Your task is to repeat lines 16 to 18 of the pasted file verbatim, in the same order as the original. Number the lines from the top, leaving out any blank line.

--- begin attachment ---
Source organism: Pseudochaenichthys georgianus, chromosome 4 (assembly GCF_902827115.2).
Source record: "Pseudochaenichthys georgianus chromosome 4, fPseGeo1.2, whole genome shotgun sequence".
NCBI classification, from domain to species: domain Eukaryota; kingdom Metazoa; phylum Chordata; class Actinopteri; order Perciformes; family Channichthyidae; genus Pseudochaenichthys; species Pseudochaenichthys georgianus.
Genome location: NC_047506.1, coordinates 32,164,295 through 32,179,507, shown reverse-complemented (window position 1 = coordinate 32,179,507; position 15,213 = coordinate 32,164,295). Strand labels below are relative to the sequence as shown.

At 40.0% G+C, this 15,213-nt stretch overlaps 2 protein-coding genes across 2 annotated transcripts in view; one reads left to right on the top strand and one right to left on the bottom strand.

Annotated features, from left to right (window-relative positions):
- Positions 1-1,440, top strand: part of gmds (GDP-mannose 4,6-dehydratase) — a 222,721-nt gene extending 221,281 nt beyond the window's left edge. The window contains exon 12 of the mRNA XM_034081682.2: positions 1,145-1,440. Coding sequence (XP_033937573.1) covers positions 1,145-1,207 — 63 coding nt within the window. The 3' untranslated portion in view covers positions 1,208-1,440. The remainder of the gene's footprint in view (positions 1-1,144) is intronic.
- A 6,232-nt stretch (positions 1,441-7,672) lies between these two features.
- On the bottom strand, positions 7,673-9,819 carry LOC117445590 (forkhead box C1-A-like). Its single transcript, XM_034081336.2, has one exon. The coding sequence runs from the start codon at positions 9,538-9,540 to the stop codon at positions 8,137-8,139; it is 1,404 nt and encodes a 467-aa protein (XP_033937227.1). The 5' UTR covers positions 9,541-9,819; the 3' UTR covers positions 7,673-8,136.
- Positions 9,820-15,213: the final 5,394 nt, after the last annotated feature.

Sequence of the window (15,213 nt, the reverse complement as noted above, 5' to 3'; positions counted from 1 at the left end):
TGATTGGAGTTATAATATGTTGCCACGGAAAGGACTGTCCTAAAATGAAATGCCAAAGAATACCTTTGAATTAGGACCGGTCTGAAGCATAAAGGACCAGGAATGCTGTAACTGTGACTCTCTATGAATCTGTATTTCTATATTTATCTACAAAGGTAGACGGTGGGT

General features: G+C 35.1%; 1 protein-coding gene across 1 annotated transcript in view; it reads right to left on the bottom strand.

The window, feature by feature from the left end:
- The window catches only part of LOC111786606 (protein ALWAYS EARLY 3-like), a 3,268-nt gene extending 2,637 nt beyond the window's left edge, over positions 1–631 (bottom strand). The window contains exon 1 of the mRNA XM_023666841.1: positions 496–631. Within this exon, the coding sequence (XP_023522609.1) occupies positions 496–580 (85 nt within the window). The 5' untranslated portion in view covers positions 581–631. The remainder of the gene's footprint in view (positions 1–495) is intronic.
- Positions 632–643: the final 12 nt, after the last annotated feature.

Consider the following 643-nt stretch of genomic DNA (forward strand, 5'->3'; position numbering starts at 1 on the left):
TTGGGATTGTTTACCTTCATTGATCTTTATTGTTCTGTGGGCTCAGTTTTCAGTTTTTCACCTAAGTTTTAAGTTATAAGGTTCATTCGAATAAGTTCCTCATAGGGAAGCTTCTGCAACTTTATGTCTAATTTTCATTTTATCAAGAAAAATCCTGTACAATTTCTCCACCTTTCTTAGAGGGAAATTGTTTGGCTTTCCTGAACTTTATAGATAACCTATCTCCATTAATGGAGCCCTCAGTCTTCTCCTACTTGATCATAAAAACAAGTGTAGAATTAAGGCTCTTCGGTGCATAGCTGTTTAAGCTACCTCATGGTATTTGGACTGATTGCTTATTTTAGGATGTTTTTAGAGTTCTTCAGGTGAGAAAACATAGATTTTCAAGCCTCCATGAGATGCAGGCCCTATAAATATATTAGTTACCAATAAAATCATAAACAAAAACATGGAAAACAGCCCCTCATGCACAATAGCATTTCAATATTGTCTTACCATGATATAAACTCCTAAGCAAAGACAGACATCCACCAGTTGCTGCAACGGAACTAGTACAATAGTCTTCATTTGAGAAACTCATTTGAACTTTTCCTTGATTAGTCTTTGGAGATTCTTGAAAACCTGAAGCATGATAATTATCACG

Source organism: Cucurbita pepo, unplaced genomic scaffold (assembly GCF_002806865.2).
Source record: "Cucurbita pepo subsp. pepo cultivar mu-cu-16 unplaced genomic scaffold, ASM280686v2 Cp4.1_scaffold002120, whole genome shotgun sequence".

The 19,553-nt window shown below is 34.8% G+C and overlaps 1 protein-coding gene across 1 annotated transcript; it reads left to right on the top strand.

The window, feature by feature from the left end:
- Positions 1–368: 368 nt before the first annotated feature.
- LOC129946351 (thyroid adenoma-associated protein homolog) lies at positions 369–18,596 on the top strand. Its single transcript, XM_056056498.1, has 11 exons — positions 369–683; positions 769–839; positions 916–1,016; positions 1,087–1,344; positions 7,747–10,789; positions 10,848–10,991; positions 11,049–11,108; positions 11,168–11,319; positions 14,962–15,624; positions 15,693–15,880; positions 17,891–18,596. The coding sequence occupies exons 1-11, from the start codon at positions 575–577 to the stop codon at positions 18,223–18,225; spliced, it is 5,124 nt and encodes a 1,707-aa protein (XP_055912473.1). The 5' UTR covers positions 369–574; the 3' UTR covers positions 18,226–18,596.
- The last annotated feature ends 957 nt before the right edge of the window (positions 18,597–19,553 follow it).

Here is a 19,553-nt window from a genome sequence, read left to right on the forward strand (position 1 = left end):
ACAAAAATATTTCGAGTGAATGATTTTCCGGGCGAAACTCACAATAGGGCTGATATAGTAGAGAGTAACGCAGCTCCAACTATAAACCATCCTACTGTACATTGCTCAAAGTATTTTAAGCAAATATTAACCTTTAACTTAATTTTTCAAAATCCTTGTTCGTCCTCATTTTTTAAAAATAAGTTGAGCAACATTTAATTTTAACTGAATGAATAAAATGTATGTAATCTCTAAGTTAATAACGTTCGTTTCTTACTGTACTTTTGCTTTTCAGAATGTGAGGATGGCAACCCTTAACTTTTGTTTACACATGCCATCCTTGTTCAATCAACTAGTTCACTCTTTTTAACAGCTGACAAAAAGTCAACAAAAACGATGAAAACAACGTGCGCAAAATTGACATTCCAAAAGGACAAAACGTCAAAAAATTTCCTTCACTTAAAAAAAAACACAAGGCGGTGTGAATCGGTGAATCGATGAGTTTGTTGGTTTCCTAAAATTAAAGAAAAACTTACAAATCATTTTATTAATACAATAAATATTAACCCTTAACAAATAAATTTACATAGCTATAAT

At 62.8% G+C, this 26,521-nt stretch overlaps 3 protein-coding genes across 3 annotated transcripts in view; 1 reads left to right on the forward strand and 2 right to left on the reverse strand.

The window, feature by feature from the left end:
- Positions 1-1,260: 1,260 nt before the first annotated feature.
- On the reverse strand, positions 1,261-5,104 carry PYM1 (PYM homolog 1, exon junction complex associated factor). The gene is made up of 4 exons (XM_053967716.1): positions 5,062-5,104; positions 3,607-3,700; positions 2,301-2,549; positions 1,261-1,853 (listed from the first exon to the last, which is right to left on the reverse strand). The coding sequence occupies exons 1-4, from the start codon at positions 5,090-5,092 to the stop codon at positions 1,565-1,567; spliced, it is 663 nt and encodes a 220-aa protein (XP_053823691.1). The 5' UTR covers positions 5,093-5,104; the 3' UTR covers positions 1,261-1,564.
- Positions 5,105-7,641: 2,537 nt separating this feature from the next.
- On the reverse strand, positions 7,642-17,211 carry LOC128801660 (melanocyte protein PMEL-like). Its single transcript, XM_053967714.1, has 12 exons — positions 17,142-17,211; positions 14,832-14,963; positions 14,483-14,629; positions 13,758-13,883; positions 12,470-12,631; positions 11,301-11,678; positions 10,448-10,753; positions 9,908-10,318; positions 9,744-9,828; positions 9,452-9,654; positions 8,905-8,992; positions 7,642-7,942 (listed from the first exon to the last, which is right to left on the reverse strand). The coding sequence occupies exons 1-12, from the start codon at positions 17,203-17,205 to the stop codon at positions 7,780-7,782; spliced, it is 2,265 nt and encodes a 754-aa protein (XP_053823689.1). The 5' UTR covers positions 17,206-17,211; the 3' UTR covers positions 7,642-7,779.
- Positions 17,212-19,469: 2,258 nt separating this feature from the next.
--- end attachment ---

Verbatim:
- Positions 632–643: the final 12 nt, after the last annotated feature.

Consider the following 643-nt stretch of genomic DNA (forward strand, 5'->3'; position numbering starts at 1 on the left):
TTGGGATTGTTTACCTTCATTGATCTTTATTGTTCTGTGGGCTCAGTTTTCAGTTTTTCACCTAAGTTTTAAGTTATAAGGTTCATTCGAATAAGTTCCTCATAGGGAAGCTTCTGCAACTTTATGTCTAATTTTCATTTTATCAAGAAAAATCCTGTACAATTTCTCCACCTTTCTTAGAGGGAAATTGTTTGGCTTTCCTGAACTTTATAGATAACCTATCTCCATTAATGGAGCCCTCAGTCTTCTCCTACTTGATCATAAAAACAAGTGTAGAATTAAGGCTCTTCGGTGCATAGCTGTTTAAGCTACCTCATGGTATTTGGACTGATTGCTTATTTTAGGATGTTTTTAGAGTTCTTCAGGTGAGAAAACATAGATTTTCAAGCCTCCATGAGATGCAGGCCCTATAAATATATTAGTTACCAATAAAATCATAAACAAAAACATGGAAAACAGCCCCTCATGCACAATAGCATTTCAATATTGTCTTACCATGATATAAACTCCTAAGCAAAGACAGACATCCACCAGTTGCTGCAACGGAACTAGTACAATAGTCTTCATTTGAGAAACTCATTTGAACTTTTCCTTGATTAGTCTTTGGAGATTCTTGAAAACCTGAAGCATGATAATTATCACG